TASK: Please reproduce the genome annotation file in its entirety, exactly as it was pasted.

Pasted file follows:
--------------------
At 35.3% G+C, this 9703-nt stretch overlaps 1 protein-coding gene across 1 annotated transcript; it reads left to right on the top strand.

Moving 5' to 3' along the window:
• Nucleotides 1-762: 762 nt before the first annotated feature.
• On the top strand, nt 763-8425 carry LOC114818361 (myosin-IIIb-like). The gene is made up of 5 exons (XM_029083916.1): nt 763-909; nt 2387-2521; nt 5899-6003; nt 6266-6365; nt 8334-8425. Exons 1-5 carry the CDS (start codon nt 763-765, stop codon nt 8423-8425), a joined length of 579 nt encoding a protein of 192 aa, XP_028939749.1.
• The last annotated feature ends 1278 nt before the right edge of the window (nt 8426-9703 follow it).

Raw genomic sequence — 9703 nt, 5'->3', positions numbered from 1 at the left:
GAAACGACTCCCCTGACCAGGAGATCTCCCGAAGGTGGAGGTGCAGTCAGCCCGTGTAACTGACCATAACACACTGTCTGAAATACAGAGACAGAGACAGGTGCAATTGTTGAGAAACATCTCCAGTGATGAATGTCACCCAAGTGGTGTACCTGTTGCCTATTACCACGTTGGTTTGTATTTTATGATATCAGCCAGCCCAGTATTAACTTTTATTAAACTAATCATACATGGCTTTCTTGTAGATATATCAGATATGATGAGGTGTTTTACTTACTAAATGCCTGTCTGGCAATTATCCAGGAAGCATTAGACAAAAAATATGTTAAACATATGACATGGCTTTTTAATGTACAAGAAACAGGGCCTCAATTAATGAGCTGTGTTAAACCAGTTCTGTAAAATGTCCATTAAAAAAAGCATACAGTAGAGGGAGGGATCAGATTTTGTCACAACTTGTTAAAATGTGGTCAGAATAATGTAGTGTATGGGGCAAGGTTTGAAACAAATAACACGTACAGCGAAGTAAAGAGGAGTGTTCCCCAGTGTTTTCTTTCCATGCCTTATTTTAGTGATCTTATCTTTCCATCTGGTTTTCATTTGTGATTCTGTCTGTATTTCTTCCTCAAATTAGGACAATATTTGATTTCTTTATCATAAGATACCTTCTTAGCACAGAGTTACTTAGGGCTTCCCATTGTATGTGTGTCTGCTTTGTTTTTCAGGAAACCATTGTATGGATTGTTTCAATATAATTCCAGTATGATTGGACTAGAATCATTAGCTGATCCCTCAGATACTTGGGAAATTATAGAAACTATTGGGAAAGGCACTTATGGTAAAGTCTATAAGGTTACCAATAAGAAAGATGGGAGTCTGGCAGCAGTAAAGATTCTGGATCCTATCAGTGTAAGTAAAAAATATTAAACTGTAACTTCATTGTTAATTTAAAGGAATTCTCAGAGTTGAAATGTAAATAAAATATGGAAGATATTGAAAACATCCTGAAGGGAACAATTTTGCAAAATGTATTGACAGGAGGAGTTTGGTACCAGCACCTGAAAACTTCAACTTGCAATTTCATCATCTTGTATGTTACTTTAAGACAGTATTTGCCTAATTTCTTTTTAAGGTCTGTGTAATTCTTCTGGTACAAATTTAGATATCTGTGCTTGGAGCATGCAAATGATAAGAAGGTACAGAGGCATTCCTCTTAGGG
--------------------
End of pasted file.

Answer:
At 35.3% G+C, this 9703-nt stretch overlaps 1 protein-coding gene across 1 annotated transcript; it reads left to right on the top strand.

Moving 5' to 3' along the window:
• Nucleotides 1-762: 762 nt before the first annotated feature.
• On the top strand, nt 763-8425 carry LOC114818361 (myosin-IIIb-like). The gene is made up of 5 exons (XM_029083916.1): nt 763-909; nt 2387-2521; nt 5899-6003; nt 6266-6365; nt 8334-8425. Exons 1-5 carry the CDS (start codon nt 763-765, stop codon nt 8423-8425), a joined length of 579 nt encoding a protein of 192 aa, XP_028939749.1.
• The last annotated feature ends 1278 nt before the right edge of the window (nt 8426-9703 follow it).

Raw genomic sequence — 9703 nt, 5'->3', positions numbered from 1 at the left:
GAAACGACTCCCCTGACCAGGAGATCTCCCGAAGGTGGAGGTGCAGTCAGCCCGTGTAACTGACCATAACACACTGTCTGAAATACAGAGACAGAGACAGGTGCAATTGTTGAGAAACATCTCCAGTGATGAATGTCACCCAAGTGGTGTACCTGTTGCCTATTACCACGTTGGTTTGTATTTTATGATATCAGCCAGCCCAGTATTAACTTTTATTAAACTAATCATACATGGCTTTCTTGTAGATATATCAGATATGATGAGGTGTTTTACTTACTAAATGCCTGTCTGGCAATTATCCAGGAAGCATTAGACAAAAAATATGTTAAACATATGACATGGCTTTTTAATGTACAAGAAACAGGGCCTCAATTAATGAGCTGTGTTAAACCAGTTCTGTAAAATGTCCATTAAAAAAAGCATACAGTAGAGGGAGGGATCAGATTTTGTCACAACTTGTTAAAATGTGGTCAGAATAATGTAGTGTATGGGGCAAGGTTTGAAACAAATAACACGTACAGCGAAGTAAAGAGGAGTGTTCCCCAGTGTTTTCTTTCCATGCCTTATTTTAGTGATCTTATCTTTCCATCTGGTTTTCATTTGTGATTCTGTCTGTATTTCTTCCTCAAATTAGGACAATATTTGATTTCTTTATCATAAGATACCTTCTTAGCACAGAGTTACTTAGGGCTTCCCATTGTATGTGTGTCTGCTTTGTTTTTCAGGAAACCATTGTATGGATTGTTTCAATATAATTCCAGTATGATTGGACTAGAATCATTAGCTGATCCCTCAGATACTTGGGAAATTATAGAAACTATTGGGAAAGGCACTTATGGTAAAGTCTATAAGGTTACCAATAAGAAAGATGGGAGTCTGGCAGCAGTAAAGATTCTGGATCCTATCAGTGTAAGTAAAAAATATTAAACTGTAACTTCATTGTTAATTTAAAGGAATTCTCAGAGTTGAAATGTAAATAAAATATGGAAGATATTGAAAACATCCTGAAGGGAACAATTTTGCAAAATGTATTGACAGGAGGAGTTTGGTACCAGCACCTGAAAACTTCAACTTGCAATTTCATCATCTTGTATGTTACTTTAAGACAGTATTTGCCTAATTTCTTTTTAAGGTCTGTGTAATTCTTCTGGTACAAATTTAGATATCTGTGCTTGGAGCATGCAAATGATAAGAAGGTACAGAGGCATTCCTCTTAGGG